For Vice Presidents, Col. Jno. B. Baldwin, Col. M. G. Harman, Col. A. W. Harman, 12th Cavalry; Col. H. J. Williams, 5th Infantry; Col. Jno. D. Lilley, 52nd Infantry; Capt. W. L. Balthis, Staunton Artillery; Capt. F. F. Sterrett, 14th Cavalry; Capt. E. A. Filcher, 10th Cavalry; Lieut. Silas H. Walker, 1st Cavalry; Capt. F. M. Berkeley, Adj't. Imboden's Brigade.

For Secretary, Capt. Chas. D. McCoy, 25th Infantry.

For Treasurer, Lieut. Chas. S. Arnall, 5th Infantry.

For Central Executive Committee, with instructions to appoint associate Committees throughout the county, and to draft articles of association for the government of the society, Lt. Col. Bolivar Christian, Chairman; Capt. Jas. Bumgardner, 52nd Infantry; Capt. John N. Opie, 5th Cavalry; Capt. Jas. H. Waters, 5th Infantry; S. Travers Phillips.

The Association will assemble at Staunton to receive the report of the committee on the articles of association, and to perfect the organization on such day as the President and Executive Committee shall appoint and publish.






After several motions to amend, which were all rejected, the report was adopted.

The meeting then adopted a resolution requesting the Staunton papers to publish these proceedings.

On motion the meeting was adjourned.

A. W. HARMAN, Chairman.

Charles D. McCoy, Secretary.

Augusta Female Seminary
(Column 02)
Summary: The Augusta Female Seminary held closing exercises. The day included prayers, addresses, and music.
(Names in announcement: Rev. W. E. Baker, Prof. Ettinger, Prof. Turner, Dr. Brown, Fultz, Crawford, William Frazier, M. J. Baldwin, Maj. Robert Stiles, Josephine Moore, Lizzie Kirkpatrick, Nannie McElwee, Flora Welch, Rachel Williams, Minnie Fatio, Emma List, Nannie Colquitt, Maggie Cushman, Bettie Dickinson, Sallie Armstrong, Maggie Stuart, Emma Hill, Jennie Mayse, Gage Winston, Annie Denny, Nellie Hotchkiss, Kate Willcox, Mary Hadden, Mattie Bozeman, Florine Smith, Kate Downing, Emma Frazier, Annie Woods, Jennie Perry, Mattie Jones, Bettie Dickinson, Allie Bell, Gage Winston, Maggie Cushman, Kate Skeen, Jennie Kent, Annie Wilson, Lizzie Harris, Jennie Mayse, Emma Grove, Phoebe McCue, Bettie Shelton, Annie Sherrard, Cortie Smith, Sarah Teabo, Florence Dexter, Elva Evans, Dorcas Hamrick, Mary Donnan, Florence Pew, Lizzie Harris, Mary Venable, Jessie Wing, Rilla Oliver, Emma List, Nannie Colquitt, Mary Hull, Nannie McClanahan, Mec McIntyre, Emma Wills, Bettie Dickinson, Fannie Welch, Mattie Jones, Lucy Clement, Sallie Harman)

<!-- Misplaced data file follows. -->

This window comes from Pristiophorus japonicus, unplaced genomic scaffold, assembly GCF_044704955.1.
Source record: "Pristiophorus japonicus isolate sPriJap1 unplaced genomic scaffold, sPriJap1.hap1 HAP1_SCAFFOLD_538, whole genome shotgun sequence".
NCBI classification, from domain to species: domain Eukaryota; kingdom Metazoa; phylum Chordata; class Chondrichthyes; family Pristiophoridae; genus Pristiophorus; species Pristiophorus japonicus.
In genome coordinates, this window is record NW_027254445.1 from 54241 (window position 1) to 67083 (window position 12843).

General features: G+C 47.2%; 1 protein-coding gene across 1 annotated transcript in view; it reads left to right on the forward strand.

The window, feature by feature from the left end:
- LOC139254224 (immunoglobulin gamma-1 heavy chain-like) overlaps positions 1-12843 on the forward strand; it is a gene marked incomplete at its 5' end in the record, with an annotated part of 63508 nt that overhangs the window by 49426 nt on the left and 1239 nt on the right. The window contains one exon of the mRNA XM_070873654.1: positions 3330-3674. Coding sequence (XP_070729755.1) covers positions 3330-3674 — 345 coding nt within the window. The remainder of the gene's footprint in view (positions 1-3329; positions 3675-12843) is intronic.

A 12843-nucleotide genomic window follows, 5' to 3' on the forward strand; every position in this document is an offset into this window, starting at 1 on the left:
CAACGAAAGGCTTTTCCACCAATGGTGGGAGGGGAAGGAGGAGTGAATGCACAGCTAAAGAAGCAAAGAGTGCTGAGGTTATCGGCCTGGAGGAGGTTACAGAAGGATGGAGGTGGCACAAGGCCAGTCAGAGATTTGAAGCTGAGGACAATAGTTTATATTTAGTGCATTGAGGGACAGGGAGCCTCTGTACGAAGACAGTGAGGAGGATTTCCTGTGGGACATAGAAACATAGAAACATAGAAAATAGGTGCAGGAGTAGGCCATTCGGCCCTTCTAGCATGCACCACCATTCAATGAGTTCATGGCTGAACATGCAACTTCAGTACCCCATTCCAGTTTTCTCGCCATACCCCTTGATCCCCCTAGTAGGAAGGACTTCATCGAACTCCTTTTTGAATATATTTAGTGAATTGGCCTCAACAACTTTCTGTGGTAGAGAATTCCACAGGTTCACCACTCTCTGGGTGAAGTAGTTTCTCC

(Column 04)
Summary: James A. Kooglar and Miss Elizabeth C. Cale, both of Augusta, were married on June 7th by the Rev. J. M. Shreckhise.
(Names in announcement: James A. Kooglar, Elizabeth C. Cale, Rev. J. M. Shreckhise)
(Column 04)
Summary: Mrs. Henry Harrison died at the residence of her husband three miles from Staunton on June 19th. She was 46 years old.
(Names in announcement: Mrs. Henry Harrison)
(Column 04)
Summary: Willie Matheny, infant son of William M. and Cornelia Matheny, died on June 14th. He was 4 months old.
(Names in announcement: Willie Matheny, William M. Matheny, Cornelia Matheny)
(Column 04)
Summary: Andrew A. Stuart, formerly of Augusta, died in Rockbridge on June 3rd.
(Names in announcement: Andrew A. Stuart)
(Column 04)
Summary: David Zine died in Augusta on June 1st. He was 75 years old. "His complaint was affection of the heart, though the immediate cause of his death was hemorrhage, which occasioned suffocation. For three days previous to his death he was speechless, and at times unconscious. Suffering was intense but was borne with great patience and submission. He was an honest, industrious, and quiet member of society, and leaves an affectionate wife and devoted family to lament his death and mourn their loss."
(Names in announcement: David Zine)